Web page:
9,000 BA Avios + US$164 (Business class redemption)

 

Another great visit to Hong Kong had wrapped up, and it was time to go on to my next destination. I had an award redemption ticket on Cathay Dragon (KA) booked via my British Airways account.

 

After a minute or so handling check-out formalities at the Island Pacific, I took a cab to Hong Kong station to catch the Airport Express.

 

At Hong Kong and Kowloon stations, a facility known as “in-town check-in” exists, wherein you handle your check-in formalities at the station, receive your boarding passes, and hand over checked-baggage.  Many airlines (list here) offer this service. Naturally the home team Cathay Pacific/Cathay Dragon is one of them.

 

By coincidence, the business class check-in line was the busiest versus economy and first. I suppose that’s what you get for checking in on Hong Kong island. My agent advised me that the flight would be delayed by a half hour. Oh quelle horreur, I am going to have an extra half-hour of champagne and dim sum time in the Cathay lounge. 

 

The journey takes less than a half-hour from Central, and with my documents in hand, I head straight over to security and exit immigration (south), which aren’t too busy circa 11:30 AM on a Sunday. The addition of automated gates capable of reading an electronic passport have been very helpful, I guess.

 

My departure gate was 31, today. Cathay lounges are found by gate 1 (The Wing), 65 (the Pier), 16 (the Deck) and 35 (the Bridge). I opted for the Pier, with its tea house, noodle bar, and barista coffee facilities. The full run-down of Cathay lounges in HKG can be found here.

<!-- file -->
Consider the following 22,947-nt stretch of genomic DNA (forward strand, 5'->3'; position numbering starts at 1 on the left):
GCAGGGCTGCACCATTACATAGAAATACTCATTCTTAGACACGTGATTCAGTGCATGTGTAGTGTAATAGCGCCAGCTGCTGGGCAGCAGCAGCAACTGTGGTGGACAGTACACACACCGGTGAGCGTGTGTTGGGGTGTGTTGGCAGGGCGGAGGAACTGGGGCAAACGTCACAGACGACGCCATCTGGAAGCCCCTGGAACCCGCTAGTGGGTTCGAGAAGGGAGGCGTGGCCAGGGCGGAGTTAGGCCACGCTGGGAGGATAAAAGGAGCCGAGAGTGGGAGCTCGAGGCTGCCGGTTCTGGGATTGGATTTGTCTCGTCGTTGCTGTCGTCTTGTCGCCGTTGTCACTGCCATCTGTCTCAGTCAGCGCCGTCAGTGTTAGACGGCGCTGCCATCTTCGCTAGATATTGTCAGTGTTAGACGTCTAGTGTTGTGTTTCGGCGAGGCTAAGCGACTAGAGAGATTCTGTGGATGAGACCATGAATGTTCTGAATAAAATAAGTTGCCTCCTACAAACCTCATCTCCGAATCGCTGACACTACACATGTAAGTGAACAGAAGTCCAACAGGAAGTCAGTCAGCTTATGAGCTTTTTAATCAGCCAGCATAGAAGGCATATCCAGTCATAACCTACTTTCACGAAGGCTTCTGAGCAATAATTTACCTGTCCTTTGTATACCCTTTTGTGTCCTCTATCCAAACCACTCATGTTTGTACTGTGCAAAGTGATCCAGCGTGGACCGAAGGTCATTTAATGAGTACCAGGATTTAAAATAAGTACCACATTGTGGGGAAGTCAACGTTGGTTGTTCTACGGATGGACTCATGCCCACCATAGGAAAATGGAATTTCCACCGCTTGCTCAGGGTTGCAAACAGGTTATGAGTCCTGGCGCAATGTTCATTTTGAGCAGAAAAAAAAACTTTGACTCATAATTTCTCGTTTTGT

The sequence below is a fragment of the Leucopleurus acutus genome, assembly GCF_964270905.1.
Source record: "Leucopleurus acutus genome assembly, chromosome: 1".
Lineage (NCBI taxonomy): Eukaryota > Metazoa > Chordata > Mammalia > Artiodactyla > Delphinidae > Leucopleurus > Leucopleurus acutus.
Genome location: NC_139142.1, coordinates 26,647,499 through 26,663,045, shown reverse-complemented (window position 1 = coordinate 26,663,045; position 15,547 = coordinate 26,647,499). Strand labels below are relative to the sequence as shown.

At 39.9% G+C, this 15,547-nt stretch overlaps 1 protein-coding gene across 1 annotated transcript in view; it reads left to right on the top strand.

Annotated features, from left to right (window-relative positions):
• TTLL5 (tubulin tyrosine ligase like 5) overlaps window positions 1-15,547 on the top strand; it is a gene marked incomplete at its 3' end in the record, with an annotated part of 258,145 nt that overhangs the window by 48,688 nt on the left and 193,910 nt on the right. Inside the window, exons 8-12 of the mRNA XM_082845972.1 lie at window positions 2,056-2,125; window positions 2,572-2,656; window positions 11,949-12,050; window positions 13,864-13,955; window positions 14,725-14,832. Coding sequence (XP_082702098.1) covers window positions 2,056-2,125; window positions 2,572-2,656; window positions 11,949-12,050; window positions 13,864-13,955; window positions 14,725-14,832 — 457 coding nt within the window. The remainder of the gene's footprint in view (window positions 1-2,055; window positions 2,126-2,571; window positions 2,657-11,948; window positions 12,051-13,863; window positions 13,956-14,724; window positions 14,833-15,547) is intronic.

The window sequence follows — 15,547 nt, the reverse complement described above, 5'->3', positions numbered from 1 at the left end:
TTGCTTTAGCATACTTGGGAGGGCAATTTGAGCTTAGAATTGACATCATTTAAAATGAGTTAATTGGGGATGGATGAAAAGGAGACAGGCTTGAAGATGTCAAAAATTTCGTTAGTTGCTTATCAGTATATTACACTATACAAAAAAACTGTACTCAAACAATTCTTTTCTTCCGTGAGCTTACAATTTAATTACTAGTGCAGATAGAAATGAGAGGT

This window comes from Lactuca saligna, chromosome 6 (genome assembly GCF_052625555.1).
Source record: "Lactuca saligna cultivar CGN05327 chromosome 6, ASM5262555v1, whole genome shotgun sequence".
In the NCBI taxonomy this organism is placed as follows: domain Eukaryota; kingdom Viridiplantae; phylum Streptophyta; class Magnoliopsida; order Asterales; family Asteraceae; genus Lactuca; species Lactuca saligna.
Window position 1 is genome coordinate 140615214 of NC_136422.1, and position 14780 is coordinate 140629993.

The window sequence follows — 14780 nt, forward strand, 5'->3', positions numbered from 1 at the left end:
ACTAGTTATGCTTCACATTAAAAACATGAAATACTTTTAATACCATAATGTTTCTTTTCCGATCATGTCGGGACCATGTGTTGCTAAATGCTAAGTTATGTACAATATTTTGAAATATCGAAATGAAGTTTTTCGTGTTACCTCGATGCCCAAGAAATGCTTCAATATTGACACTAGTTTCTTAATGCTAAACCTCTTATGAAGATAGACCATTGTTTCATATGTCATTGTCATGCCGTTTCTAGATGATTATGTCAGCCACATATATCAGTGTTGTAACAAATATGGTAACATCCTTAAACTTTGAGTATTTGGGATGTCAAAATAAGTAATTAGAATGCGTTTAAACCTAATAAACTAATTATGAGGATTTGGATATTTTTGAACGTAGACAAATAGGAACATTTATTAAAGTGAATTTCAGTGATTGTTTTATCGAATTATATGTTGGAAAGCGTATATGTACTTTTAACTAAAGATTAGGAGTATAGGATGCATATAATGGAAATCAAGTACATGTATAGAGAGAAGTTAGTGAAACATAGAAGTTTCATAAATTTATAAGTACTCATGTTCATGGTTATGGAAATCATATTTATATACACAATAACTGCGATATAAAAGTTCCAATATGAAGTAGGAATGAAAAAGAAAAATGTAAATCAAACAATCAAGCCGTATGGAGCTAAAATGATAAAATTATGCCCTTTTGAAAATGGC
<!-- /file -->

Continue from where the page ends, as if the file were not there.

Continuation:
picture of lounge drinks list
The beverage menu at the bar

It was a decent walk, but the reward justified it. After an early start (sans food) for a couple of phone calls to the US, my stomach demanded food. After a pit-stop at the bar for a glass of champagne (GH Mumm), I went to the noodle bar for fresh-steamed pork & vegetable buns, siu mai, and noodles. I quite enjoyed the buns, but the siu mai were decidedly “mass produced” rather than “nice dim sum” in overall flavor and texture. Flyertalk noted that this coincided with the handover of Cathay’s lounge catering to Sodexo. You might recognize the name as your alma mater’s dining operator.

After another round and some (quite nice) dragon fruit for dessert, it was time for the hike back to gate 31. Just as I arrived, the business class queue was being boarded. They must have known that I was coming. 

 

KA (formerly Dragonair) uses a 2-2-2 recliner configuration in business class. The seat is more than roomy enough for the regional routes flown by KA. HKG-HKT is only 3 hours. That said, the frequent flyer community does note that it is a downgrade versus Cathay Pacific’s long-haul 1-2-1 business product.

Legroom shot of Cathay Dragon business class

If you’re wondering, KA is a wholly-owned subsidiary of Cathay Pacific. It is decidedly *not* a low-cost carrier by any means, considering the price to fly, in-flight service, baggage allowance, etc. You will find some smaller blogs out there calling it a low-cost. They are wrong.